The sons of Julius and Ethel Rosenberg, the infamous Soviet spies executed in 1953 for nuclear espionage, are asking President Obama to posthumously exonerate their mother of the charges. Both Rosenbergs were killed for spying on The Manhattan Project and allegedly passing along secrets of the atomic bomb to the Soviets. Ethel’s brother, David Greenglass, was an employee working on The Manhattan Project who testified that Julius had recruited him to pass along secrets of the bomb so that the Russians could build their own.
Greenglass originally testified that his sister had nothing to do with her husband’s espionage only to reverse the testimony later on, which led to both his sister and her husband being executed by the US government. It was found out years later that Greenglass had reversed his testimony specifically to protect he and his wife from further persecution, but that protection meant that charges were leveled against his sister that otherwise may not have been.
In response to this knowledge coming to light, brothers Robert and Michael Meeropol (the pair took the name of their eventual foster parents), are now saying the assumption of their mother’s guilt is “absolutely absurd” and that she was falsely convicted due to “judicial misconduct and perjured testimony.” The duo also gave a statement to reporters before delivering their petition. Robert said,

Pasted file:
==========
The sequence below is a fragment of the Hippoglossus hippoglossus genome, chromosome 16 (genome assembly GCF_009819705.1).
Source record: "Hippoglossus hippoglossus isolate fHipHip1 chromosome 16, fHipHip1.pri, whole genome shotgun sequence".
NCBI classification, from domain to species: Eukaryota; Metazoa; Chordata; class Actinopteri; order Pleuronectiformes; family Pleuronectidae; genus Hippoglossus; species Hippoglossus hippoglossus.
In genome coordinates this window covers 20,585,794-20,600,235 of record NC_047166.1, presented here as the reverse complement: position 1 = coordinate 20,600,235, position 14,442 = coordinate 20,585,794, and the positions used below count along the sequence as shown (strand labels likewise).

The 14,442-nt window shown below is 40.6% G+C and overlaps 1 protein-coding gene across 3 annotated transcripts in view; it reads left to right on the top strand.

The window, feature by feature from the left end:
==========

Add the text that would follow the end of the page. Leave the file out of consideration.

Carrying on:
“We are giving the United States government the chance to acknowledge the injustice done to our mother. This is a test to see if our government has the courage and commitment to true justice to acknowledge the terrible wrong it did to her and to us.”
“Our claim is that the trial of Ethel Rosenberg was a perversion of justice. The FBI files show that my mother was only arrested to use as a lever against her husband.”
His brother Michael added his own sentiments about Obama’s responsibility in this situation.
“After 40 years of research and struggle, we are sharing with President Obama the fruits of that struggle and once again asking for presidential action.
This time we are not merely advocates for our family, but for our country. It is never too late to learn from the mistakes of the past.”
The brothers petitioned the White House on the morning of their parent’s execution more than 60 years ago, and showed up again to hand deliver a letter on Thursday morning. Whether Obama will take the opportunity to reverse the decision made by President Eisenhower so many years ago after a similar gesture by two brothers missing their departed parents remains to be seen. The request comes at an eerily repetitive time in the country’s history, with accusations of Russian espionage and political interference in the US government once again swirling.
Although they readily admit their father participated in espionage for the Soviet Union during that time, the brothers have fought for their mother’s exoneration for many years. This could finally be the end of that battle, but it is all up to President Obama before he leaves office.
(via The Washington Post)